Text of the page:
According to the Centers of Medicaid and Medical Services, which collects data on nursing homes, nearly 1.5 million Americans currently live in nursing homes. In 2013, federal records show that there were 189 active, licensed nursing homes in South Carolina, the vast majority of which were privately owned, for-profit operations. However, last year ABC News released a reportthat found 1 of every 3 nursing homes has citations for nursing home abuse.
Physical, Sexual, and Verbal Abuse
The ABC News report indicated that in 1,601 cases of abuse, the violations were serious enough to cause actual harm to residents or to place the residents in immediate jeopardy of death or serious injury. This included physical or sexual abuse perpetrated by the nursing home’s staff or staff’s failure to protect people from such abuse by other residents.
Federal regulations define physical abuse as being hit or subjected to other forms of violence that lead to injuries sustained by the elderly resident. Sexual abuse includes, but is not limited to, sexual harassment, sexual coercion, or sexual assault.
Abuse can also be verbal. This includes threats of harm and saying things to frighten a resident, such as telling a resident that he or she will never be able to see his or her family again.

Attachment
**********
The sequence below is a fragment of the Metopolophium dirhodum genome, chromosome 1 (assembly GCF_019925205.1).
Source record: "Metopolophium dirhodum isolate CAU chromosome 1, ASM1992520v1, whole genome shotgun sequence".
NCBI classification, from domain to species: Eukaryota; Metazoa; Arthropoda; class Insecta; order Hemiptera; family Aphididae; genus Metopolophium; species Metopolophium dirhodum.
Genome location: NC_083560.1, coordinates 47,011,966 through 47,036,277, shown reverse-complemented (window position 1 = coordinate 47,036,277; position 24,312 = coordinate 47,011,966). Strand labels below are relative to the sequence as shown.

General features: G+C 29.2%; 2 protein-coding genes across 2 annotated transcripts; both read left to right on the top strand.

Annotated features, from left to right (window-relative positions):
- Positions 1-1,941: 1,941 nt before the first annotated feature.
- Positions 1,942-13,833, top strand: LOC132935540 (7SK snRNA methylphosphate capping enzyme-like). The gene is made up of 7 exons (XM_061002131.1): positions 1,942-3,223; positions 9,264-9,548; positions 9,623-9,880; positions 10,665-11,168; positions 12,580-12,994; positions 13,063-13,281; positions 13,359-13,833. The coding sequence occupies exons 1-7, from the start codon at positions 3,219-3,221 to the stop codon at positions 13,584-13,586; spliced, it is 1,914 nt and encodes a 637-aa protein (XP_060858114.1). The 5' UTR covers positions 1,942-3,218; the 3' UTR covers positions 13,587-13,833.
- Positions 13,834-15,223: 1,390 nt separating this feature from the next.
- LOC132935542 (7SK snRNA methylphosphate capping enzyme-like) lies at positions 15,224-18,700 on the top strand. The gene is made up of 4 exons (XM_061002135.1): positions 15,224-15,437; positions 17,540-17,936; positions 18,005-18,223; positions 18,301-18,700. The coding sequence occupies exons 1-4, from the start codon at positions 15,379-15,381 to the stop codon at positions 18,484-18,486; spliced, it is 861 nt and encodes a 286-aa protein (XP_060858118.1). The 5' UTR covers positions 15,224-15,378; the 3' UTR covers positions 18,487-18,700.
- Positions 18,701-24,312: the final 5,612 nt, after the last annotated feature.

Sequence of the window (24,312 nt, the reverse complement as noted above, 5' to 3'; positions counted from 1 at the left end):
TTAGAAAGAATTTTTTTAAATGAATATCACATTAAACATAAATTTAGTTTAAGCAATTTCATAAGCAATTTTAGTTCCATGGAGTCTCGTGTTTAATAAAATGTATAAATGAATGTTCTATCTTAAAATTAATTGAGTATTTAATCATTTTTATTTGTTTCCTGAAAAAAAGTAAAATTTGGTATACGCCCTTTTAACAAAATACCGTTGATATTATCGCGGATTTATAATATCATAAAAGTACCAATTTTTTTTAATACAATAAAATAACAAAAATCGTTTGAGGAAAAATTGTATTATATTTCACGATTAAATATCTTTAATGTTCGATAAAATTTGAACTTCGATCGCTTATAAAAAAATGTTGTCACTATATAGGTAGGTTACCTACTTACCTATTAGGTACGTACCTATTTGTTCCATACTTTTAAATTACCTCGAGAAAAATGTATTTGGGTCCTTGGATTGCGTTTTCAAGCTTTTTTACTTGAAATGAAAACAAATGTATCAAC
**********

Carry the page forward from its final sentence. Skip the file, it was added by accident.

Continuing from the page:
At times, emergency or short-term monitored separation from other residents for a limited period of time is necessary as a form of therapeutic intervention to reduce agitation until professional staff can develop a plan of care to meet the resident’s needs. These instances are not considered abuse. However, if seclusion is used primarily for staff convenience and not for the resident’s needs, or there are less restrictive approaches known and available to staff, then it may constitute abuse.
Reaching Out for Help
Elder abuse is often difficult to detect, yet it may leave your elderly loved one with significant physical or emotional scars. It is important that you monitor your elderly loved one continuously to help protect him or her from abuse.